The New Worker

The Weekly paper of the New Communist Party of Britain

Week commencing 19th November 2004




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Lead

IRAQ: FLAMES OF RESISTANCE 

by our Arab Affairs Correspondent

US MARINES
are fighting in Mosul, Ramadi and Baghdad as the resistance launches wave after wave of attacks to counter and divert the onslaught in Fallujah. But as the battle for Fallujah enters its second week it’s clear that the Americans and their lackeys are still facing fierce resistance despite overwhelming fire-power and numbers.

Hundreds of civilians have been killed and many more wounded as the Americans blast their way across the town leaving a swathe of destruction wherever they go. The streets of Fallujah are littered with bodies but the Americans are still denying the Red Crescent access to the town to deliver relief supplies.

The resistance has downed a number of US helicopter gun-ships and knocked out a number of tanks. But they accuse the Americans of using Iraqi women and children as human shields to cover their tanks as they advanced. Reports of US war-crimes were backed up by an NBC camera team that witnessed and recorded the shooting of a wounded and unarmed supposed Iraqi guerrilla in a mosque this week.

The UN High Commissioner for Human Rights has said that the assault has infringed international humanitarian law. Speaking in Geneva, Commissioner Louise Arbour said that investigations must be carried out into abuse cases. She noted that emergency supplies are far beyond the reach of Fallujah residents and that the fighting in the city had caused heavy collateral damage. 

The underground Baath party issued a statement on Tuesday describing the current Anglo-American offensive against Fallujah as a “premeditated criminal act of revenge” adding that the heroic battle would be an “example to be followed in Iraq first, and then in Palestine”.

side-by-side

Baath party guerrillas, together with members of the former Iraqi army and the Republican Guard, are struggling side-by-side with the rest of the resistance in Fallujah and the former ruling party vowed to fight on until the occupation army had been routed and the puppet authority destroyed.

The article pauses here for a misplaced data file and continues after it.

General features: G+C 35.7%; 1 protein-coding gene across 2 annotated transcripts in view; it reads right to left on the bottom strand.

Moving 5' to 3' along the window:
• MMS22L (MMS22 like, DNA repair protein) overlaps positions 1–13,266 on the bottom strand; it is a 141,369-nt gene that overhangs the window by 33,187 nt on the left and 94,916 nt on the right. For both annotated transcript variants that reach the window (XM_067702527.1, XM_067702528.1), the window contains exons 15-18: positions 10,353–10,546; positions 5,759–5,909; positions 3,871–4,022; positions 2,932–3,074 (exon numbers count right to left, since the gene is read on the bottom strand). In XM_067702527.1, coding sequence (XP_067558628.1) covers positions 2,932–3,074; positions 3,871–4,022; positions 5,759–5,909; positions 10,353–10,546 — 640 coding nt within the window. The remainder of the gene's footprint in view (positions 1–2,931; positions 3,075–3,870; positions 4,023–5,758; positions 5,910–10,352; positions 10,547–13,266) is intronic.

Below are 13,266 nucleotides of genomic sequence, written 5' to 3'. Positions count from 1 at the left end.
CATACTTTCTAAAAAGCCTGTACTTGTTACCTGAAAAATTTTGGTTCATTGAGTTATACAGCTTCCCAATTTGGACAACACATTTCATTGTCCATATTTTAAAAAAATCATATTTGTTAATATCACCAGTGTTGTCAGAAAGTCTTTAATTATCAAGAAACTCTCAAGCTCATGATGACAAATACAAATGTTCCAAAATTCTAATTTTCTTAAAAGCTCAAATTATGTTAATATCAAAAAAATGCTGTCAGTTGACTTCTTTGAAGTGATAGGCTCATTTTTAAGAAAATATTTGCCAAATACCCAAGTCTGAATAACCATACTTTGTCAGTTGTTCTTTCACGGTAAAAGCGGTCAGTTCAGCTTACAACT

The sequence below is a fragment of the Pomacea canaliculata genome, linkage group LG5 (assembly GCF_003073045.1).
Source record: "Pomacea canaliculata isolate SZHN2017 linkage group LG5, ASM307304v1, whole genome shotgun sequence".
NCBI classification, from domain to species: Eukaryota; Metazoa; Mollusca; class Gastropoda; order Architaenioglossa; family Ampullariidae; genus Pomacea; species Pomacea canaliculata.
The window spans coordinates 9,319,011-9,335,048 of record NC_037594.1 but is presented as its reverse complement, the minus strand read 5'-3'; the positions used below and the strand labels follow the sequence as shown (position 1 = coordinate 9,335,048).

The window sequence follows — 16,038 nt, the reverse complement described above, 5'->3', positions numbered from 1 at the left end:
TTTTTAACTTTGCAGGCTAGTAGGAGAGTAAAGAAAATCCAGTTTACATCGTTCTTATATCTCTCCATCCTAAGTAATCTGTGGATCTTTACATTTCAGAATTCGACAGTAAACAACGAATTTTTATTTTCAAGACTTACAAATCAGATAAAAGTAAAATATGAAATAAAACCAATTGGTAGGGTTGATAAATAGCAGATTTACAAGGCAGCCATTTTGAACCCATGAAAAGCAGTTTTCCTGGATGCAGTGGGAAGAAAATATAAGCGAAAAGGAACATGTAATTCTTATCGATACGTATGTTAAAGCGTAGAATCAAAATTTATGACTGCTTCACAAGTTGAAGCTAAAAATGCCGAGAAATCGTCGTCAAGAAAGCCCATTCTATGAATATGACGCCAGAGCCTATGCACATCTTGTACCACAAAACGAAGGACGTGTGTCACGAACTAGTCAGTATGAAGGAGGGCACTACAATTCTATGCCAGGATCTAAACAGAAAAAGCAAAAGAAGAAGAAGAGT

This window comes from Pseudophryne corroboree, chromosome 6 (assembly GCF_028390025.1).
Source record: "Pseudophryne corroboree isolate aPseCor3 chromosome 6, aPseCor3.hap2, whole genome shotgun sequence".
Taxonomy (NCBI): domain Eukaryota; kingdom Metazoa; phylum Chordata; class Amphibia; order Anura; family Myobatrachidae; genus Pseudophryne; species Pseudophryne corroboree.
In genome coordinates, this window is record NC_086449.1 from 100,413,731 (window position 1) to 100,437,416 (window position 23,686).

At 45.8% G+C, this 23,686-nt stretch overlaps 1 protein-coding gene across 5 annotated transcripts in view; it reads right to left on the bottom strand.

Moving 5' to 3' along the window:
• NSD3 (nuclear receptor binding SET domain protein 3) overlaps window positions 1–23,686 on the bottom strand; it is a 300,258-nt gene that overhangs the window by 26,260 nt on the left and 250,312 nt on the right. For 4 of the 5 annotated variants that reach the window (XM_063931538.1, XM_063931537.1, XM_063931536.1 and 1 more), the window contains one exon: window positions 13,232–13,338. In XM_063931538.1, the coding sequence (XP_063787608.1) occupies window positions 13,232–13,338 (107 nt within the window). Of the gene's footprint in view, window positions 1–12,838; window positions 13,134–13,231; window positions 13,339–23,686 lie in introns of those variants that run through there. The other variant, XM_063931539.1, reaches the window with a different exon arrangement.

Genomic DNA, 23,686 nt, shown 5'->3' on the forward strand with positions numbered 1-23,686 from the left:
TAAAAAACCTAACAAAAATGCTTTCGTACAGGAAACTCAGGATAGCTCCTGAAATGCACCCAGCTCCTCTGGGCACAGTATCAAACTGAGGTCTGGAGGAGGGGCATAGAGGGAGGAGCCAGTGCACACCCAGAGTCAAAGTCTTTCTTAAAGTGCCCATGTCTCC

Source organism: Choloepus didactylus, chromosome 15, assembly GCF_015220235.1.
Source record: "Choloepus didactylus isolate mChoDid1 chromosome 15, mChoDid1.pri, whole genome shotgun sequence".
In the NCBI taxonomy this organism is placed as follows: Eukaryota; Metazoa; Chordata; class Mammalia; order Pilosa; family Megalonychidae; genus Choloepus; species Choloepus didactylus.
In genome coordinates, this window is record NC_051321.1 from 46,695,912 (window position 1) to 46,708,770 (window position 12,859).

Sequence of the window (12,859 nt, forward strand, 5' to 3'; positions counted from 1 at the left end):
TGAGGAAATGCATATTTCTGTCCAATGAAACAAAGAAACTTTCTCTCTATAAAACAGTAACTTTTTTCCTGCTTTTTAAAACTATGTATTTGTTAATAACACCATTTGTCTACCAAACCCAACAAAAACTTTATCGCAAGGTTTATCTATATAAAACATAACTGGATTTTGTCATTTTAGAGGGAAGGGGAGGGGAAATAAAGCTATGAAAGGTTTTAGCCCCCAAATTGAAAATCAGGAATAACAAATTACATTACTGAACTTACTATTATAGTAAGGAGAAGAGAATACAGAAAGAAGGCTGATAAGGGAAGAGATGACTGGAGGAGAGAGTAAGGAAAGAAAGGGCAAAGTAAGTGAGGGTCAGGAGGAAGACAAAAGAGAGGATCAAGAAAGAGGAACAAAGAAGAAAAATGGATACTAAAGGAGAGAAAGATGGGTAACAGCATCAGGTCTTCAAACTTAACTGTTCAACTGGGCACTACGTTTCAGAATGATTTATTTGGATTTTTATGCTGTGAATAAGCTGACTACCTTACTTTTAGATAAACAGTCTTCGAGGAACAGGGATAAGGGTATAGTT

Meanwhile mystery stills surrounds the murder of Margaret Hassan, the 59-year-old director of CARE International in Iraq who was kidnapped by an unknown group in Baghdad on 19 October. Tawid wa Jihad, the Islamic movement allegedly led by Abu Musab al Zarqawi, had called for her release on 5 November. Al Zarqawi’s group is the most ruthless and feared resistance group in Iraq, responsible for many suicide bombings and kidnappings that have always ended in beheadings when their demands weren’t met.

But they called for the release of Mrs Hassan, who selflessly dedicated years of her life to helping impoverished Iraqis, demanding to know what evidence there was against her and pointing out that Muslims do not kill women and young children.

Of the 150 foreigners kidnapped by partisans, few have been women and most have been released, including two relatives of puppet premier Iyyad Alawi. None have been killed. Some resistance groups are already saying that they believe that Mrs Hassan, who was married to an Iraqi and had joint Irish, British and Iraqi nationality, was murdered by agents of British imperialism to divert attention away from the American atrocities in Fallujah.

Five thousand US troops have been dispatched to the northern city of Mosul which was seized by the resistance last week. Heavy fighting continues in Baquba, some 65 km north of Baghdad. In the capital partisans attacked the Polish embassy on Sunday and gun-battles continue in the heart of town.

sabotaged

The oil industry has again been repeatedly sabotaged by the resistance. An oil storage tank at a pumping station on the main export pipeline to Turkey – the main artery of Iraq’s oil network now being plundered by American imperialism – was blown up this week. Four oil wells west of the oil-town of Kirkuk, as well as a pipeline carrying oil from Kirkuk to the major refinery in Beiji were bombed and set ablaze. And in Beiji the townspeople have taken to the streets to drive the Americans out and were fighting gun-battles with American and puppet forces.

boycott